Pistorius's disability takes centre stage

Prof Wayne Derman says Pistorius's disability plays a crucial part in his reaction to danger.

Oscar Pistorius at the High Court in Pretoria on 30 June 2014 after spending 30 days under psychiatric observation to determine if he should be held criminally responsible for killing Reeva Steenkamp. Picture: Pool.

PRETORIA - Oscar Pistorius's disability and his training as an athlete to react to loud sounds have been given as reasons for approaching perceived danger at his home last year, when he shot his girlfriend.

Sports medical practitioner Professor Wayne Derman, who has treated Pistorius as a patient, says the 'blade runner' went into 'fight or flight' mode on Valentine's Day, when he thought his life was in danger.

Pistorius is on trial for killing Reeva Steenkamp, saying he mistook her for an intruder.

Oscar Pistorius and Reeva Steenkamp at the SA Sports Awards on 4 November 2012. Picture: AFP.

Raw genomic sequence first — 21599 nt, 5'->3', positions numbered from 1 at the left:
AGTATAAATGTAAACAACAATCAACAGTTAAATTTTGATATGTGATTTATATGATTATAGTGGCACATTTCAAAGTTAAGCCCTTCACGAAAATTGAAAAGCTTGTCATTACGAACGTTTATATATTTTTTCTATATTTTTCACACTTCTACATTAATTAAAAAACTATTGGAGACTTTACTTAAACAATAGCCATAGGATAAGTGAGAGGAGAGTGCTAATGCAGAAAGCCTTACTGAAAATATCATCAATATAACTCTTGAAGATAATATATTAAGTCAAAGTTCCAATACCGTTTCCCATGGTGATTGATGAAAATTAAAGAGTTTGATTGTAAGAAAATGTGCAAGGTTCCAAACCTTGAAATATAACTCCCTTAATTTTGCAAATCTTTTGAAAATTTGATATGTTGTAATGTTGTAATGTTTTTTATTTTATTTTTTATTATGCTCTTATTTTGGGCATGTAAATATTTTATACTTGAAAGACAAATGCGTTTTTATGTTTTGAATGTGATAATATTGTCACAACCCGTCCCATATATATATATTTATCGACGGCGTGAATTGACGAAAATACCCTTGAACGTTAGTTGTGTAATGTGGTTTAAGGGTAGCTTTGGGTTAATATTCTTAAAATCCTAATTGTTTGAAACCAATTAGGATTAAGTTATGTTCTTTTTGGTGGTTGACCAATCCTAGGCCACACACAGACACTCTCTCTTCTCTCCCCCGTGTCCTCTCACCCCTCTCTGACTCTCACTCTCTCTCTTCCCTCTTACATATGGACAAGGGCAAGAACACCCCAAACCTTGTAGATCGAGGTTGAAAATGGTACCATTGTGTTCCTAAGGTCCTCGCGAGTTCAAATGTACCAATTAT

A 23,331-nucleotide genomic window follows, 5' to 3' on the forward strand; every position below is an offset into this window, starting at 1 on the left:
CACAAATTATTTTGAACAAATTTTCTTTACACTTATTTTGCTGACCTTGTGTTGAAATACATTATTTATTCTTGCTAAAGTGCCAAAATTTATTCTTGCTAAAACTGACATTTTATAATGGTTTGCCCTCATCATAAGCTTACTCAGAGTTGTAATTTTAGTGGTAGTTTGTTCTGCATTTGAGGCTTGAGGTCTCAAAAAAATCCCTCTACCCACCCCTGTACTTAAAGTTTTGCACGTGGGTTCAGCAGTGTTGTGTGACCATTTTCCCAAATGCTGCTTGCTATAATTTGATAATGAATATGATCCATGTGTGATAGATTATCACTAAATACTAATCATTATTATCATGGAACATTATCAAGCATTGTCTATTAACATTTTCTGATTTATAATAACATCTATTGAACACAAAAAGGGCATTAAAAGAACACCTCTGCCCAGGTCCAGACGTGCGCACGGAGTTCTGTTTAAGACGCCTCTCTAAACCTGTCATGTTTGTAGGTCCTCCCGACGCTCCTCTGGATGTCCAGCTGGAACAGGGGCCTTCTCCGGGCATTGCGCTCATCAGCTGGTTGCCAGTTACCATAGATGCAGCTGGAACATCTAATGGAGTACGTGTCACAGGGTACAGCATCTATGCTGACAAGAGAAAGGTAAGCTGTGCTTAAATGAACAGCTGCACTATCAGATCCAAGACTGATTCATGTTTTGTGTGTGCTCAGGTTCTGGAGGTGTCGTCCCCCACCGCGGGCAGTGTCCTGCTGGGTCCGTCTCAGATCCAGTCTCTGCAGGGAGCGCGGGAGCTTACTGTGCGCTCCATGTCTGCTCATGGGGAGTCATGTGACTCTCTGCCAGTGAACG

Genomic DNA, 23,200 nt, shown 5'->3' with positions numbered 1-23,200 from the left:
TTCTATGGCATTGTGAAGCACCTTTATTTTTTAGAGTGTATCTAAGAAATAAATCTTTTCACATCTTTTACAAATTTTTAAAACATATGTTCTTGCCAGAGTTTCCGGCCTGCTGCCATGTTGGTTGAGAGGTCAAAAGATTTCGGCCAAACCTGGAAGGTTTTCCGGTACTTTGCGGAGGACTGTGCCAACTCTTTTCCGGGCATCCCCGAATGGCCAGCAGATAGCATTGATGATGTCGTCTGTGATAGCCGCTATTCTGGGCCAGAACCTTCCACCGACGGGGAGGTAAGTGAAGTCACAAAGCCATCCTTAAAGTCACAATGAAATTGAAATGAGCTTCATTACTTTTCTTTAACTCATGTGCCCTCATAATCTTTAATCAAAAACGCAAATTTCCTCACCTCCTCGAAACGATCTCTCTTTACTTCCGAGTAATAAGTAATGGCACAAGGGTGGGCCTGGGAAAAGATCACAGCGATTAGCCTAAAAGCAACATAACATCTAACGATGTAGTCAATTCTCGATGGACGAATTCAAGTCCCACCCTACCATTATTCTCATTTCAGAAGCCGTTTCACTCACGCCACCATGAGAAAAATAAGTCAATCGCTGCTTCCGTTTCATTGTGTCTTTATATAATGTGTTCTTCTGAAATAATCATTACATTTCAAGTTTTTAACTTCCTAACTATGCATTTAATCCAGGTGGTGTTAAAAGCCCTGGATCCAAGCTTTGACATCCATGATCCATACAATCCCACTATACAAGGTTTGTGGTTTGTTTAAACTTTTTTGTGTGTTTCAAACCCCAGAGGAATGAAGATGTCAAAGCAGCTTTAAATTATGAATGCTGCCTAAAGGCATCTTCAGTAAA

Derman says Pistorius's disability plays a large role in the decisions he made last year, before killing Steenkamp.

Derman says Pistorius is anxious and hyper-vigilant and went into a 'fight' mode when he was startled by the sound of a window opening.

He says the athlete will react immediately to a sound, as he is trained to start running when he hears a gunshot.

Derman says Pistorius had no choice but to approach the danger because fleeing wasn't an option, as he was on his stumps and unable to run without his prosthetic legs.

Watch: Pistorius trial: 'Disability never sleeps'

The state wants to consult with the psychiatrist who evaluated Pistorius about the psychological aspects that Derman has referred to before continuing with cross examination on Monday.

For live audio and updates from the trial, go to EWN's live blog and for more background, visit EWN's Oscar Pistorius portal.